Tianjiao Lyu studied international business law at Beijing Foreign Studies University. She plans to work at the Clifford Chance Beijing office after graduating from Washington and Lee. In this episode of Classroom Insiders, Lyu talks about insider trading between the 1960s and the 1980s.
Between 1941 and 1971, the disclose or abstain rule implemented by the SEC had become so expensive that it discouraged the development of the securities market, Lyu states. As a rule, it was not very pro-business. During that time, the SEC was very aggressive in their enforcement of insider trading regulation, and won every case they brought to court about insider trading. This changed, however, when Justice Powell joined the Supreme Court.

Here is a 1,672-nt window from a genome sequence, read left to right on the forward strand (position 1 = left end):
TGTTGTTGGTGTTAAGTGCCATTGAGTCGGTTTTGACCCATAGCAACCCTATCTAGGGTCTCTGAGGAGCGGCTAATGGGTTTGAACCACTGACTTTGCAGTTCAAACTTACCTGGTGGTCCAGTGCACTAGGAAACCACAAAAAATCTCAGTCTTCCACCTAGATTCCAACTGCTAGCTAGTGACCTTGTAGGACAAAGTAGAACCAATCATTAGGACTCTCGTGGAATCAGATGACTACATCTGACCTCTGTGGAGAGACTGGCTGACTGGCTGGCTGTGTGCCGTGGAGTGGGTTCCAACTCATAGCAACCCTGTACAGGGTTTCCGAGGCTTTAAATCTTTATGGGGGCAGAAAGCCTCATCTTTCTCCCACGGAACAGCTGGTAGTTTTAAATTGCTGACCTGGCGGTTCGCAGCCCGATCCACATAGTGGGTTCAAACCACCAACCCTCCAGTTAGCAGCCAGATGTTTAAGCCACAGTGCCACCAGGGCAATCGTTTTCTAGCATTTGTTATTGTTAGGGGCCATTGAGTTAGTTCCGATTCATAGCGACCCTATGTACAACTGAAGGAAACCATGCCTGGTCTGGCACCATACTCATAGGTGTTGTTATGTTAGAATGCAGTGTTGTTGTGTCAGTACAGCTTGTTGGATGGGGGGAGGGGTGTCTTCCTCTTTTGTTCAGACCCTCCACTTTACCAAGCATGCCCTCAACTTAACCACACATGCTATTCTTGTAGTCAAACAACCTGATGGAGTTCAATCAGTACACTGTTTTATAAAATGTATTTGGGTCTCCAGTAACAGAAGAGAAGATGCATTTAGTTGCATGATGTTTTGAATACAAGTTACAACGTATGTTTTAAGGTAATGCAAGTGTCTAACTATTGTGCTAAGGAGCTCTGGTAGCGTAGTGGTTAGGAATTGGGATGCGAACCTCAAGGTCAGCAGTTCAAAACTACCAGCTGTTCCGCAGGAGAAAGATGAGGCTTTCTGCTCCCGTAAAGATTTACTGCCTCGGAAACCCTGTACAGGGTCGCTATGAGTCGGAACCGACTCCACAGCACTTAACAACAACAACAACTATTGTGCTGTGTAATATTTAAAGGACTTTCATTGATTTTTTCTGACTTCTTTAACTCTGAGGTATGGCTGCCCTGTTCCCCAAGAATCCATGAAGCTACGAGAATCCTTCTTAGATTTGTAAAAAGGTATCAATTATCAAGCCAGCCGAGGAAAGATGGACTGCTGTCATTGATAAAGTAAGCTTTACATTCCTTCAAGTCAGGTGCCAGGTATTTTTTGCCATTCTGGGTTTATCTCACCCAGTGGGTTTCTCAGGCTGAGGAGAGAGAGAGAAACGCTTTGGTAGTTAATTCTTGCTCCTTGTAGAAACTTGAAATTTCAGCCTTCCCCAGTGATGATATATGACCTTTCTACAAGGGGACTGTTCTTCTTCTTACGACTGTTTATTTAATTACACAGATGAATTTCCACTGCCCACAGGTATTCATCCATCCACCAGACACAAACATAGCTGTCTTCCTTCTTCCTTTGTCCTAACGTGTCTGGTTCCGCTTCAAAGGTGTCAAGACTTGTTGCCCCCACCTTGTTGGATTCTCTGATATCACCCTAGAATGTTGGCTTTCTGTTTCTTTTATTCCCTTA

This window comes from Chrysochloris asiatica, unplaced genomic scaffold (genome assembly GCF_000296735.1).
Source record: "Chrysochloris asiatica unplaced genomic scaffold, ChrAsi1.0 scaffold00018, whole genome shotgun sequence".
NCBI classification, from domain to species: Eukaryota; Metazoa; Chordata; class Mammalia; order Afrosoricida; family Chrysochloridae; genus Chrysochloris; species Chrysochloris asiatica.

“Justice Powell’s close interactions with businessmen while lawyering led him to trust in their characters,” Lyu says. “That kind of trust made him hostile to what he saw as excessive regulation, which infringe on free enterprise.” He questioned the SEC’s use of Section 25 and their attempt to expand their reach. It was Powell’s view that the SEC’s rules were unrealistically intended to guarantee investors profit in their investments.
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